An Encyclopaedia on Chinese History, Literature and Art

Qingshigao 清史稿

Jul 3, 2010 © Ulrich Theobald

Qingshigao 清史稿 "Draft to a history of the Qing" is a surrogate to an official dynastic history (zhengshi 正史) of the Qing dynasty 清 (1644-1911) that could not be issued any more after the end of the Chinese empire. The book is 529-juan long and was compiled by a team of historians headed by Zhao Erxun 趙爾巽 (1844–1927, courtesy name Cishan 次珊, style Wubu 無補).

The government of the Republic of China 中華民國 (1912-1949) in 1914 established an office for the compilation of the history of the Qing (Qingshiguan 清史館) that was only dissolved in 1927, when the compilation was nearly ended. The compiling team involved more than 100 persons under the guidance of Ke Shaomin 柯紹忞 (1850– 1933), Wang Shunan 王樹楠 (1909–2008), Wu Tingxie 吳廷燮 (1865–1947), Miao Quansun 繆荃孫 (1844–1919), Xia Suntong 夏孫桐 (1875–1941) and Jin Liang 金梁 (1878–1962).

There are 25 juan of imperial annals-biographies (benji 本紀), 135 juan of treatises (zhi 志), 53 juan of tables (biao 表) and 316 juan of normal and collective biographies (liezhuan 列傳).

Among the treatises, that of "traffic" (149-152 Jiaotong zhi 交通志)and on "diplomatic relations" (153-160 Bangjiao zhi 邦交志) are new. The other treatises cover traditional themes, but partially in a more modern terminology: astronomy (26-39 Tianwen zhi 天文志), natural anomalies (40-44 Zaiyi zhi 災異志; the former Five Processes), the new calendar (45-53 Shixian zhi 時憲志; compiled under Jesuit influence), administrative geography (54-81 Dili zhi 地理志), court rituals (82-93 Li zhi 禮志), court music (94-101 Yue zhi 樂志), state coaches and court robes (102-105 Yufu zhi 輿服志, including insignia, Lubu 鹵簿), selection and appointment of officials (106-113 Xuanju zhi 選舉志), state offices (114-119 Zhiguan zhi 職官志), food and commodities (120-125 Shihuo zhi 食貨志), hydraulic works (126-129 Hequ zhi 河渠志), military (130-141 Bing zhi 兵志), penal law (142-144 Xingfa zhi 刑法志), and an imperial bibliography (145-148 Yiwen zhi 藝文志).

Among the collective biographies that of the Mongol, Tibetan and Central Asian peoples (518-525 Fanbu zhuan 藩部傳), that of the vassal states (526-529 Shuguo zhuan 屬國傳) and of hereditary astronomers (506-507 Chouren zhuan 疇人傳) are not found in the older dynastic histories. The others are those for imperial consorts (214 Houfei liezhuan 后妃列傳), the imperial princes (215-221 Zhuwang liezhuan 諸王列傳), rebels (474-475 mainly Wu Sangui 吳三桂, Zhang Guozhu 張國柱 and Hong Xiuquan 洪秀全), benevolent officials (476-479 Xunli liezhuan 循吏列傳), Confucian scholars (480-483 Rulin liezhuan 儒林列傳), writers (484-486 Wenyuan liezhuan 文苑列傳), persons displaying loyalty (487-496 Zhongyi liezhuan 忠義列傳), persons displaying filial conduct (497-499 Xiaoyi liezhuan 孝義列傳), scholars living in seclusion (500-501 Yiyi liezhuan 遺逸列傳), diviners (502-505 Yishu liezhuan 藝術列傳), outstanding women (508-511 Lienü zhuan 列女傳), and native chieftains in southwest China (512-517 Tusi liezhuan 土司列傳).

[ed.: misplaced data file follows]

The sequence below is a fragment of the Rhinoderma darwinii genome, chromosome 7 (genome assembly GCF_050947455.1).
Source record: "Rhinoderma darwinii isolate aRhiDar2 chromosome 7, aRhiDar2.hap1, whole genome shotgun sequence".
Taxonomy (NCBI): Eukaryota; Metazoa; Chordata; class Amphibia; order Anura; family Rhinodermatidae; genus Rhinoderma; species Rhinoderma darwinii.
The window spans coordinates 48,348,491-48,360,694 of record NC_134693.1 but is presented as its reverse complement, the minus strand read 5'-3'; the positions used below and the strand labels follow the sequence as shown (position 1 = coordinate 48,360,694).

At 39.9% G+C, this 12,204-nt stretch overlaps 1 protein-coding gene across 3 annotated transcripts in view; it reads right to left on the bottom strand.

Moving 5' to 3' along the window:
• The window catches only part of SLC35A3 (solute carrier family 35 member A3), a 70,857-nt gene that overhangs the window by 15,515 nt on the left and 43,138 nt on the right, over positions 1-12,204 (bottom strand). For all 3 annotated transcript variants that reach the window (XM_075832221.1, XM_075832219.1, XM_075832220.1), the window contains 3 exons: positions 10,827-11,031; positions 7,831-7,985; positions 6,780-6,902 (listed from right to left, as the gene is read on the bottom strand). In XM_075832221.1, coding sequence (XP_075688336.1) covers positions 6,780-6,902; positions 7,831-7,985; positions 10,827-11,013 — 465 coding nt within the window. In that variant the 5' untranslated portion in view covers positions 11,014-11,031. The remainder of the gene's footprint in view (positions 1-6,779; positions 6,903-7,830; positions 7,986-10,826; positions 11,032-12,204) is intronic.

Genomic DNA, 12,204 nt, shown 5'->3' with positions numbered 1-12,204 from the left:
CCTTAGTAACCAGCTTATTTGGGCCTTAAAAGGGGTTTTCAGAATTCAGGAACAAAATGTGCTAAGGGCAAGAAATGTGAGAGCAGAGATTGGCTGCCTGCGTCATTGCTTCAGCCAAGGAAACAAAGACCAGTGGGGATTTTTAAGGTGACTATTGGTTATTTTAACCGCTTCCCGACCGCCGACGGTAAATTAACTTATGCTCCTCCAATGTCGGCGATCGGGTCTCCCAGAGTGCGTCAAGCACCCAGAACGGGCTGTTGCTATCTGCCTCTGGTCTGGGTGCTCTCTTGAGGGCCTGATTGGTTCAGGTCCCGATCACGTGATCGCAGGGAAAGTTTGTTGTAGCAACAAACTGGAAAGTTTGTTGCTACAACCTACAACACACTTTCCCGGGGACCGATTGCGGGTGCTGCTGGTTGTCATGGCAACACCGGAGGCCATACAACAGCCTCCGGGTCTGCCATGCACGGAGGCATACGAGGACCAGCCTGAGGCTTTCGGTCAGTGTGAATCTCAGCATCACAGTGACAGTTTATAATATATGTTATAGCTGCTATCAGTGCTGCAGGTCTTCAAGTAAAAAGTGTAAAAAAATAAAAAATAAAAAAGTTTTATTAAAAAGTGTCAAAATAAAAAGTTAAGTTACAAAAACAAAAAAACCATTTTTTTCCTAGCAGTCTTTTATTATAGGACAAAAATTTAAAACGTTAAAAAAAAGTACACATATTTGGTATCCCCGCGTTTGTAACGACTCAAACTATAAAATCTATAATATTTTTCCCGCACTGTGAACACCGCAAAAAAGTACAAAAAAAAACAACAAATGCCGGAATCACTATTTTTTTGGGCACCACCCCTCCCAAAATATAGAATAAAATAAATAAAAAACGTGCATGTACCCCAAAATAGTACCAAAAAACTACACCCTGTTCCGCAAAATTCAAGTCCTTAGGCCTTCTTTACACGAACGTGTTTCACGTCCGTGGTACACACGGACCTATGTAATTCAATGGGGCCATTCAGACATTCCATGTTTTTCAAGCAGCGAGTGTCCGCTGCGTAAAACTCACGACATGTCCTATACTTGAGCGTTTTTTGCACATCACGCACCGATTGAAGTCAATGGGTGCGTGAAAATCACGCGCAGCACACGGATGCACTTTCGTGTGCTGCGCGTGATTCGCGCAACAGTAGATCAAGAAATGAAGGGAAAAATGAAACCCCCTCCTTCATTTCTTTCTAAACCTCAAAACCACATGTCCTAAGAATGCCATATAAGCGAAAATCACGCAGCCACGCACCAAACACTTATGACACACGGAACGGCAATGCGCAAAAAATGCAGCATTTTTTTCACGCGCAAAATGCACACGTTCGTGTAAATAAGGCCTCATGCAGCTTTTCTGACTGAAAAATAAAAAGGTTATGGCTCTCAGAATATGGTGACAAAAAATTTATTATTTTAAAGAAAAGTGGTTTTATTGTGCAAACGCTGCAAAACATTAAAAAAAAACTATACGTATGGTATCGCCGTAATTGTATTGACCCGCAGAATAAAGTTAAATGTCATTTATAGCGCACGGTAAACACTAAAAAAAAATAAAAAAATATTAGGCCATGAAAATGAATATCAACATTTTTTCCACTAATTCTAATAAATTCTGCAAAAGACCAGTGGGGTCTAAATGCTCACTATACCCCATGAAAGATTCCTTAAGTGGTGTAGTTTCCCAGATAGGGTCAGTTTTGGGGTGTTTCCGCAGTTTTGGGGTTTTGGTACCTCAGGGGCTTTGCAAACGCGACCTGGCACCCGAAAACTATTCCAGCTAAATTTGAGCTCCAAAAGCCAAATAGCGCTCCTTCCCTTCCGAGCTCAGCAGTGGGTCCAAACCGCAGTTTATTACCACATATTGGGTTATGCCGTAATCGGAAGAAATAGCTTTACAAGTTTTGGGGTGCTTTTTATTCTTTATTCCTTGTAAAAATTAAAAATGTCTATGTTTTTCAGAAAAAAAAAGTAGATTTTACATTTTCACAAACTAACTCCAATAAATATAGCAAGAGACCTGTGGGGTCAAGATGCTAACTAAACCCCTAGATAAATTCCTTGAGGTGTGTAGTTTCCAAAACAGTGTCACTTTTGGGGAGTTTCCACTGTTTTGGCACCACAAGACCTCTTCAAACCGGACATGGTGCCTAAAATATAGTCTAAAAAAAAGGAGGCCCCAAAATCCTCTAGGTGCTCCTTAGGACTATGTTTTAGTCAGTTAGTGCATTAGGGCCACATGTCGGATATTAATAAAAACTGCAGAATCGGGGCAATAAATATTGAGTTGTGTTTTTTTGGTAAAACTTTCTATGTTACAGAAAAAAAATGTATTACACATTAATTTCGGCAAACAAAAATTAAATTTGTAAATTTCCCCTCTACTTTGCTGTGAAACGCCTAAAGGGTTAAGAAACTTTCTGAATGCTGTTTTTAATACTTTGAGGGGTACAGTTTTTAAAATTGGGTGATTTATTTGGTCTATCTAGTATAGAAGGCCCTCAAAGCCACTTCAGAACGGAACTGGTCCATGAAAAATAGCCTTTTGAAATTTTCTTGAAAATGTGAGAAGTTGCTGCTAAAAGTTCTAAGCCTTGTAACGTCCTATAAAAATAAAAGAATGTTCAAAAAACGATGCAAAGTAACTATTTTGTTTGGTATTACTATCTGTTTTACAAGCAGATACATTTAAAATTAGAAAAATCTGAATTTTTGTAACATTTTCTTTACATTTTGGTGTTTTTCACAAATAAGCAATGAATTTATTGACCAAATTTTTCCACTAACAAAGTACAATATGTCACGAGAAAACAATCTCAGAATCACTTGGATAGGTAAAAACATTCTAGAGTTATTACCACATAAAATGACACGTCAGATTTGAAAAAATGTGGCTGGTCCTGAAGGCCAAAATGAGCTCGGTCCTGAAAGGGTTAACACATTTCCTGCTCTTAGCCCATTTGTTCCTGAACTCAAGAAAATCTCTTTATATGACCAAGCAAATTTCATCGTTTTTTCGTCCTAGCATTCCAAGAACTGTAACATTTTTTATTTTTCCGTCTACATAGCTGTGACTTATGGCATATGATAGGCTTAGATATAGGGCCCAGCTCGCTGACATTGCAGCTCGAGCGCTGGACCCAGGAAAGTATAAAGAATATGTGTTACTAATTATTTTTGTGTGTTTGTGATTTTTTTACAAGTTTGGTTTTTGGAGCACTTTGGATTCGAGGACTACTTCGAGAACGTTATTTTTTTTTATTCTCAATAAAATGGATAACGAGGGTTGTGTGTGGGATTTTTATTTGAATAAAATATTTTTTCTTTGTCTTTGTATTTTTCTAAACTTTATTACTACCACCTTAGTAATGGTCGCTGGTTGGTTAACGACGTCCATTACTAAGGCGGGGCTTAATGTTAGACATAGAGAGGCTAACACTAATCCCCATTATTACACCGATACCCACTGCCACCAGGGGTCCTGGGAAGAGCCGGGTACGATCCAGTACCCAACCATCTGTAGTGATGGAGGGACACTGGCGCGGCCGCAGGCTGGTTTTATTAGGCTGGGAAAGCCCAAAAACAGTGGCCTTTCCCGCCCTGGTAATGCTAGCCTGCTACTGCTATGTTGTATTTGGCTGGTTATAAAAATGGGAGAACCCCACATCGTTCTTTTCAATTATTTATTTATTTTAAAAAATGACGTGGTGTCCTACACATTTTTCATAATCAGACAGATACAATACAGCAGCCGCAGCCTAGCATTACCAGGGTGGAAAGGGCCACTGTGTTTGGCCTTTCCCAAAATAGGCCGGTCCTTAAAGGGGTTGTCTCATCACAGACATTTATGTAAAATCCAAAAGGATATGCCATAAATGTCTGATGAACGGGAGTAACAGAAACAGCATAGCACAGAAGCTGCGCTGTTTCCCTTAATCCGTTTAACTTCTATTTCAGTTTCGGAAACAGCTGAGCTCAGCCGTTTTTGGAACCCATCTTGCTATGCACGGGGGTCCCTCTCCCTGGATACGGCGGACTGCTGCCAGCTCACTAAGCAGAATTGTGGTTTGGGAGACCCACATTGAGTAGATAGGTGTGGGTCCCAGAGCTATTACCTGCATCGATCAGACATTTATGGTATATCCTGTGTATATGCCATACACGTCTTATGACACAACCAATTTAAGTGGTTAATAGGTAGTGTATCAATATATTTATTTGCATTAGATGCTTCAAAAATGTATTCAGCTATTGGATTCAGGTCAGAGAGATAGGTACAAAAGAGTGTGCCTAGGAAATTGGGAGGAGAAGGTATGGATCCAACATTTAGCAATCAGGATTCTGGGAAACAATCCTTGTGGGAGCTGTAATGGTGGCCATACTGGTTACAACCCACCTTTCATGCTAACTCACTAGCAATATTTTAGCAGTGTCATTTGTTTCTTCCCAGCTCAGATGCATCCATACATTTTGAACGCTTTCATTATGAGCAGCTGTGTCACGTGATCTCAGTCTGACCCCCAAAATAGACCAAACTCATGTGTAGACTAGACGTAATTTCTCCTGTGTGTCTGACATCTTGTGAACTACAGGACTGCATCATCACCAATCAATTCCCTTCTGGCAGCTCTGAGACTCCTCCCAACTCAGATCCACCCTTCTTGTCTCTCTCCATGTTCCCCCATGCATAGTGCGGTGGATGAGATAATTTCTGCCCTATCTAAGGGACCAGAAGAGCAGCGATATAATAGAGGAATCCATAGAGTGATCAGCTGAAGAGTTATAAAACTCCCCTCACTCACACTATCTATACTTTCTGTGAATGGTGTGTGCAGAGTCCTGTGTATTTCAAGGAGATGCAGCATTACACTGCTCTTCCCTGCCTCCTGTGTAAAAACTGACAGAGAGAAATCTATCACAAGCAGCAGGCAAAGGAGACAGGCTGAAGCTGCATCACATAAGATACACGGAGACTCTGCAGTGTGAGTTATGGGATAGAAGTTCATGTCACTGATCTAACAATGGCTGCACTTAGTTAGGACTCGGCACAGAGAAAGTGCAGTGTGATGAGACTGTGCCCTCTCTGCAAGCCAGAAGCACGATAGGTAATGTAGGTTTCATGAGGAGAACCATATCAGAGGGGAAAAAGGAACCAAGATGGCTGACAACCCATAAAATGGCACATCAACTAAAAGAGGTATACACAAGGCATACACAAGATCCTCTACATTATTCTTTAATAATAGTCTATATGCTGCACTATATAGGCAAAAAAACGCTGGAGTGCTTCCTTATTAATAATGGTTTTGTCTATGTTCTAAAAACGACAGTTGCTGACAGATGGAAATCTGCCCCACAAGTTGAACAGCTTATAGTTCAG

The tables include such on imperial princes (161-165 Huangzi shibiao 皇子世表), princesses (166 Gongzhu biao 公主表), relatives of empresses (167 Waiqi biao 外戚表), ennobled commoners (168-173 Zhuchen fengjue shibiao 諸臣封爵世表), Grand Academicians (174-175 Daxueshi nianbiao 大學士年表), members of the State Council (176-177 Junji dachen nianbiao 軍機大臣年表), ministers (178-196 Buyuan dachen nianbiao 部院大臣年表), governors-general and directors-general of grain transport and of the Grand Canal (197-200 Jiangchen nianbiao 疆臣年表: Gesheng zongdu 各省總督, Hedu caodu> 河督漕督), provincial governors (201-204 Jiangchen nianbiao 疆臣年表: Gesheng xunfu 各省巡撫), military commanders of border regions and grand ministers (205-208 Jiangchen nianbiao 疆臣年表: Gebian jiangjun dutong dachen 各邊將軍都統大臣), ennobled native rulers (209-211 Fanbu shibiao 藩部世表, mainly Mongols and Uyghurs), and ambassadors to foreign countries (212-213 Jiaopin nianbiao 交聘年表: Zhongguo qian zhushi 中國遣駐使).

The Qingshigao is still the single most important and easily accessible source for the history of the Qing dynasty. Nonetheless, one of its shortcomings is that the compiling team consisted of former imperial officials still loyal to the fallen dynasty so that its critics, like, for example, Kang Youwei 康有為 (1858–1927), are described with less favourable words than elsewhere. Another shortcoming is that the compilers were lacking primary sources, as they had no access to the official documents in the palace archives, and instead relied exclusively on the officially issued biographies, chronicles and judicial regulations.

In 1928 the first version of the Qingshigao was printed in 1,100 copies, 700 of which had to stay in Beijing (the so-called Guannei "metropolitan" version, guannei ben 關內本).The other 400 copies were enlarged by the biographies of Kang Youwei, Zhang Xun 張勛 (both juan 473) and Zhang Biao 張彪 (1860-1927), and supplemented with Jin Liang's 金梁 (1878-1962) critical appararatus (jiaokanji 校勘記). This was the so-called "first version from outside the Capital" (guanwai yici ben 關外一次本). A second "outside" version was created by eliminating Zhang Biao's biography and adding biographies for Chen Hongju 陳黌舉 (late 19th cent.), Zhu Yun 朱筠 (1729-1781) and Weng Fanggang 翁方綱 (1733-1818). The first modern print was published in 1979 by the Zhonghua Book Company 中華書局, based on the second "outside" version, but with critical notes about the differences between the three versions.

Li Wen 李文 (1992). "Qingshigao 清史稿", in Zhongguo da baike quanshu 中國大百科全書, Zhongguo lishi 中國歷史 (Beijing/Shanghai: Zhongguo da baike quanshu chubanshe), Vol. 2, 843.